Tuesday, April 9, 2013

Of Words and the Way We Say Them

Of the several General Conference messages that have been on my 

mind since the weekend, this talk has had the most opportunity for 

application so far. Why is that? Oh, maybe because I'm a mom and

in any given day I talk to my children about a dozen different things. 

Some as ordinary as what they want for lunch and others as serious 

as what they are overhearing at school.

I've found myself reviewing and reflecting what I say, when I say it 

and probably most importantly, how I say it. 
I've made "perfect mildness" my new mantra.
Here's why:

"We can learn from that voice from heaven. It was not loud, scolding, or demeaning; it was a still voice of perfect mildness, giving firm direction while giving hope." 
"How we speak to our children and the words we use can encourage and uplift them and strengthen their faith."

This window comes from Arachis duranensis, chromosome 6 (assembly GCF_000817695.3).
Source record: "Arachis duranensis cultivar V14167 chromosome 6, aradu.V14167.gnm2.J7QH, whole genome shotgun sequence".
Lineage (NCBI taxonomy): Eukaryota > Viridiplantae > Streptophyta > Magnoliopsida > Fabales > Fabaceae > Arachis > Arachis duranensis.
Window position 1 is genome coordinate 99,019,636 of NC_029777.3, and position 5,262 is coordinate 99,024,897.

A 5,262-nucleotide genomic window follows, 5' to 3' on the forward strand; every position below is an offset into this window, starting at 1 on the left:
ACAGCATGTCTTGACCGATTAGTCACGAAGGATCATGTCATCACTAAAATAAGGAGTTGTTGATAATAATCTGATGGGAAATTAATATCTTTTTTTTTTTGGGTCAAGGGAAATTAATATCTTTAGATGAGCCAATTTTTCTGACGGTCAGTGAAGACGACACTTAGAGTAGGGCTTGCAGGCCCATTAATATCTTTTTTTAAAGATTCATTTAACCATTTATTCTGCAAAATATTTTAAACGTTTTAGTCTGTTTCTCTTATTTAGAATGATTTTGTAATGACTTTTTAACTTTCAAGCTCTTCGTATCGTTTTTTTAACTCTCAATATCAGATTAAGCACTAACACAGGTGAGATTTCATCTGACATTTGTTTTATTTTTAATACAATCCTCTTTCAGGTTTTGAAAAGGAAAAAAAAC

~Rosemary M. Wixom , The Words We Speak, April 2013 Conference

This is a video of the full talk.

And then I came across this article:  10 Things I Learned When I Stopped Yelling

I appreciate the author's honesty and candor and # 6 about missing out on 

life moments made me stop and think. So here's to taking deep breaths and 

using a mild voice.

Saturday, April 6, 2013

Conference Packets and How I Get Schooled . . . By My 7 Year Old

A tradition that started out (I think) as a single Conference activity page my children received in Primary once - has become a 553 page printable packet. Okay, I'm exaggerating. But that is how it felt the first time I tried to print one. I don't even know when I discovered what mother's were making for their kids. Cue the guilt. Fast forward to the day after Conference weekend where I see the discarded paper (and ink) and have to wonder, did it help?